For such a personal piece from Malick, I felt very disconnected from the film. Though everything was beautiful to look at with wonderful sentiments and grand ideas, it was just too much at once and could have been split into two films. The repetitive scenes of nature and the annoying whispers could have been cut, the whispers changed into a normal soft spoken voice. It was irritating and altogether too pretentious. People hate that word these days, but the definition is: Attempting to impress by affecting greater importance, talent, culture, etc., than is actually possessed. I think “Tree of Life” walked a fine line, and for the reasons I outlined above, I do think it became self-important with ideas that are not unbeknownst to the population, and often got carried away with the beautiful images.

I can only give this movie 2/5, one, for the truly magnificent camera work that I think is unmatched, as almost every frame in the film is worthy of well… being framed. And two, for the ambitious risk Malick took to getting the film made, produced and seen, so much so that if nothing else, it has garnered such interesting philosophical discussion like no other film I have seen in recent years. The interpretations by people who love this film are far more interesting than “The Tree of Life” itself. I believe this speaks to its abstract/modern art like quality.

Whether you may find “Tree of Life” pretentious and self indulgent, or life changing and magnificent, it is a film worthy of giving a try (even if you may end up walking out.) It’s the kind of film that begs for polarizing opinions and relishes in them. With such an ambitious nature and its desire to portray grandiose themes of life, death and love, it deserves at least that much.

For me, it’s a case of the Emperor’s New Clothes. Lots to love, more to hate. Having said that, I may give this film another go when I’m in a more “receiving” state of mind, and I would highly recommend that if you’re going to see “The Tree of Life” that you wait until you’re in the same state as well.

Recommended, solely on the notion that I believe everyone should give this movie a chance – and only if you like challenging films and enjoy going to museums. If you’re the kind that ONLY likes action and dialogue, or a linear story, I say skip this. 2 bursts of sunlight / 5 bursts of sunlight.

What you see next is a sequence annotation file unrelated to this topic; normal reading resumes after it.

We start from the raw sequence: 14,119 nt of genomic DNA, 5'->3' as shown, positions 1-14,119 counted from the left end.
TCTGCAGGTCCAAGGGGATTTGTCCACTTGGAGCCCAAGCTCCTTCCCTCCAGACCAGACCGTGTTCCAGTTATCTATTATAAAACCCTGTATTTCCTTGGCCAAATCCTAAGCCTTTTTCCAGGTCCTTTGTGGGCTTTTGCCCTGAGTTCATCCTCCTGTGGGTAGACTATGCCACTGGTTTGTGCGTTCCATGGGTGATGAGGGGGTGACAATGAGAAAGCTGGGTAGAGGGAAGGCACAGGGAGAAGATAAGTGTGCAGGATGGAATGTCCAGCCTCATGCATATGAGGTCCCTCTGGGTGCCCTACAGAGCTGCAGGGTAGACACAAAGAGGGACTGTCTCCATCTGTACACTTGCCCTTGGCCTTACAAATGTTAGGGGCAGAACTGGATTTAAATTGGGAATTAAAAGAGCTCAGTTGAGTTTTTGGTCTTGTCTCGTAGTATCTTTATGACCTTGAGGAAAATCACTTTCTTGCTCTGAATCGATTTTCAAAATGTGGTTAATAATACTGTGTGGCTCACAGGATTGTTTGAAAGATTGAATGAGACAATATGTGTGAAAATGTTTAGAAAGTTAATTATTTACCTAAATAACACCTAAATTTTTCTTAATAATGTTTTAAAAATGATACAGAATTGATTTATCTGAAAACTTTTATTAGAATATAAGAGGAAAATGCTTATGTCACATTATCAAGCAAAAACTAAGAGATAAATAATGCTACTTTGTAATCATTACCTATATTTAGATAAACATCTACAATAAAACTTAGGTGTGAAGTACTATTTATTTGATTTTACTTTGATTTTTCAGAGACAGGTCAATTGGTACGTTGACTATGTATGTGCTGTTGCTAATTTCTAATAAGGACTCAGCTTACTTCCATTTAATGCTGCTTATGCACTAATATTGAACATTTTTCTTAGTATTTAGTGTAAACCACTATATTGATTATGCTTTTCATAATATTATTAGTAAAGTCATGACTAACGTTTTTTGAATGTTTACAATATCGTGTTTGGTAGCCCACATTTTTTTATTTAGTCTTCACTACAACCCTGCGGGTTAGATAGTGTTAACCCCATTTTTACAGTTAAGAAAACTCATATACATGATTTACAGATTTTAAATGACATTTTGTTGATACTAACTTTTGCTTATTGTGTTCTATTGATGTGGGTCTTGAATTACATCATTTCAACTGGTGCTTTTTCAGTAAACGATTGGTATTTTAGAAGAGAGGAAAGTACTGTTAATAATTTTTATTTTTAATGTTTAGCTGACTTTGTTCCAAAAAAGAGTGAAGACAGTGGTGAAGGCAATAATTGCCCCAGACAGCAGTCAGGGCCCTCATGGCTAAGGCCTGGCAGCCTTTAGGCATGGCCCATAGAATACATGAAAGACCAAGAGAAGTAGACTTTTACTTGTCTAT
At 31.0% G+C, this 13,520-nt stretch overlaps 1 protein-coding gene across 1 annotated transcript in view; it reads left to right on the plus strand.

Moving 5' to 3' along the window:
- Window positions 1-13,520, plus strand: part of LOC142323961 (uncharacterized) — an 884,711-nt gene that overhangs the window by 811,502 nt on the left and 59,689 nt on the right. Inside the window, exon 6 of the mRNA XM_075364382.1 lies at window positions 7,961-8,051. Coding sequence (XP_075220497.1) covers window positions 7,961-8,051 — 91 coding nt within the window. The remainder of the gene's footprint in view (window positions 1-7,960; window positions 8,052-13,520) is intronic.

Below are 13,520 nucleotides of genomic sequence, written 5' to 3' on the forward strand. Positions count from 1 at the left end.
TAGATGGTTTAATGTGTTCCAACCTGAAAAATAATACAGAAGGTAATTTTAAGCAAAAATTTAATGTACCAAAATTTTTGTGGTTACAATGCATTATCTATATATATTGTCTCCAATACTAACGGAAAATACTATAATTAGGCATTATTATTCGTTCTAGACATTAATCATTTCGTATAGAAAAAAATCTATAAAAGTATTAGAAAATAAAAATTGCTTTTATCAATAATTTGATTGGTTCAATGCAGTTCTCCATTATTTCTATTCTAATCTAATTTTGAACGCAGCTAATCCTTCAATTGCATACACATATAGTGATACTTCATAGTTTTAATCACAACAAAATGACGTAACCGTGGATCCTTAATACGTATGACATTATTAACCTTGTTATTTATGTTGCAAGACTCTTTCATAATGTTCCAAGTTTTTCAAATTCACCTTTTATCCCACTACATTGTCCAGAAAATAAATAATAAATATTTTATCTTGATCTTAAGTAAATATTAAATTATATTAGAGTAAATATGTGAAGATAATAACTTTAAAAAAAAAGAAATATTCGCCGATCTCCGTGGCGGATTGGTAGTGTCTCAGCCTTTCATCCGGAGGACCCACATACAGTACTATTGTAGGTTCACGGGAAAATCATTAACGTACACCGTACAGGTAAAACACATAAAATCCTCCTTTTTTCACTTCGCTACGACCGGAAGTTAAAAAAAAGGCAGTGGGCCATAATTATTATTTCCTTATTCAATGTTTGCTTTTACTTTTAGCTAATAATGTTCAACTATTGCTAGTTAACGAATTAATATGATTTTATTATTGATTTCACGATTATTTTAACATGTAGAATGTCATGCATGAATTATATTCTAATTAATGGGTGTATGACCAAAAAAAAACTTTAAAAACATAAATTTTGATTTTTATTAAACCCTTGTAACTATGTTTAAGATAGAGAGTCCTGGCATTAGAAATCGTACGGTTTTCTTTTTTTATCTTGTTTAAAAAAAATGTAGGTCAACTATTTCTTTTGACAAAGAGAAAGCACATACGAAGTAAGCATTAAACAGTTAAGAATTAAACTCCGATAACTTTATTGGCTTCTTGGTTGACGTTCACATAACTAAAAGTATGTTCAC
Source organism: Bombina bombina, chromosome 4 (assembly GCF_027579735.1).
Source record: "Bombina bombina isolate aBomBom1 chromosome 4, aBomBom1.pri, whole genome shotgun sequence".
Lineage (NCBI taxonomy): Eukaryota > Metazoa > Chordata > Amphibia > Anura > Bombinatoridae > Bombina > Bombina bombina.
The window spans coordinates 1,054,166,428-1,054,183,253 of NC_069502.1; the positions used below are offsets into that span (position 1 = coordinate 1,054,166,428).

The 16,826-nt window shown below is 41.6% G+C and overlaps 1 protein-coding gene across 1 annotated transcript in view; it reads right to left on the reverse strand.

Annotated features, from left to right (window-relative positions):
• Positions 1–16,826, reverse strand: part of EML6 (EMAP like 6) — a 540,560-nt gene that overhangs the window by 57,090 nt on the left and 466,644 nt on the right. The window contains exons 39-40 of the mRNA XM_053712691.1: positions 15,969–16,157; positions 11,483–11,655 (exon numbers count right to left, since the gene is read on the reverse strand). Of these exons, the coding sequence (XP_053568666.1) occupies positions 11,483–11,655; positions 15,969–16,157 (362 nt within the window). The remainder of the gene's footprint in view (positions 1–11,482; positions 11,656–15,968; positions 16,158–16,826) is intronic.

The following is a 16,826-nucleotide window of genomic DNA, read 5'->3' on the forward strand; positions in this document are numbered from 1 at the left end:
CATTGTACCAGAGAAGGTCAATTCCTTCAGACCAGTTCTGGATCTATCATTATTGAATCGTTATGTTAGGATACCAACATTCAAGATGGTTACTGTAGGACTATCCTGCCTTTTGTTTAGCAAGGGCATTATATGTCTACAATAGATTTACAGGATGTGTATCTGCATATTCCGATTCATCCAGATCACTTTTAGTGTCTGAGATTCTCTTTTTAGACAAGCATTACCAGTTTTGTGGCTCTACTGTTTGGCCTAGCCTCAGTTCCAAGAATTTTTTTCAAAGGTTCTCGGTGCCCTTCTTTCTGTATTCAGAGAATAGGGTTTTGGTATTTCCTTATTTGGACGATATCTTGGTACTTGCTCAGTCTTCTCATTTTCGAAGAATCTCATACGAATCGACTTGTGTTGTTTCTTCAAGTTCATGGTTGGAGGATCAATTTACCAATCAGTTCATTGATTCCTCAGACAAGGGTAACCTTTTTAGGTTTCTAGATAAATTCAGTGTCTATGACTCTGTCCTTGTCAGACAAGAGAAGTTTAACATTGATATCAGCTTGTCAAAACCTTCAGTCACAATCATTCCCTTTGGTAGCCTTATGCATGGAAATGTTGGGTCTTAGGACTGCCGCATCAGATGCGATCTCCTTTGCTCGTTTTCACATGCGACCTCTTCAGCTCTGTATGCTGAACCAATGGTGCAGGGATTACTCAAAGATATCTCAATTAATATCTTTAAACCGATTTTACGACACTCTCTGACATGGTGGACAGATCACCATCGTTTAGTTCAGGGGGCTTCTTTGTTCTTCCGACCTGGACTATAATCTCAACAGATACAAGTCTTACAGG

To further help you make your decision, a short clip that is from the creationism scene:
FoxSearchlight: Watch This: THE TREE OF LIFE shows you how the universe was born

Watch the Trailer:

Other Links:
IMDB
The Full list of Music used in “The Tree of Life”

5 thoughts on “The Tree of Life: Beautiful, Frustrating, Sad but Flawed

  1. Very good review, it sums up what is flawed about The Tree of Life.

    I must say I felt offended in the cinema yesterday. And I understand the girl next to me who laughed out loud when the film closed – because it was pretentious in its over-dramatisation and indulgence in what the director regards as beautiful/graceful, because it was like a forced lesson in Christianity/creationism and because all this was stretched to 139mins. I have no problem at all with minimal narrative in film because film as a medium is not dependent on it. And while I like Malick's other films it didn't work out here, the film would have gained a lot from giving more insight into the story (the little that was there made it interesting). Thinking about it now, what probably offends me most is the literal way in which Malick seeks to interpret beauty/ grace/evolution/nature. Like he thought the audience is too dumb to get it in a subtle way and he therefore has to take us on a tour with the discovery channel, playing a bit of Mahler alongside the erupting volcano so we know that this is something beautiful; a typical flaw of US American / Hollywood cinema in general, and something I've come to hate about it. An attribute I would recommend the director for his next project is, above all, modesty. Shindo's The Naked Island, a 50 year old minimal, non-sentimental black and white movie, depicts much better how beauty and pain go hand in hand in life as a hard working family loses a son without any 'wrongdoing'.

    Certainly Malick's worst film. It also shows that often, when directors are able to do their work without any restraint, the outcome is not the best.

  2. On the good side, the depiction of the relationship between the family members was, despite the general pathos of the film, compelling, and the major strength of the film. Especially the relationship between the brothers, and the struggling emotions of the eldest towards his tough father, was sincere, and probably something many of us sons (certainly I) can identify with. It offered some honest insight (by Malick's own experience?) of the difficulty of being a good father and provider for your family. The overall framing of the film of Jack's love for his dead brother and how, through the memory of him, his death was not meaningless, unfortunately wasn't really able to shine through in midst of the cliched imagery, which is a shame because it really provides the basis for what could have been Malick's masterpiece.

  3. Beautifully rendered, melancholy, at times over-the-top (I'm thinking about the two shots of a mask underwater).

    Not the ideal film for someone (like me) who grew up in an unhappy home. Enough said.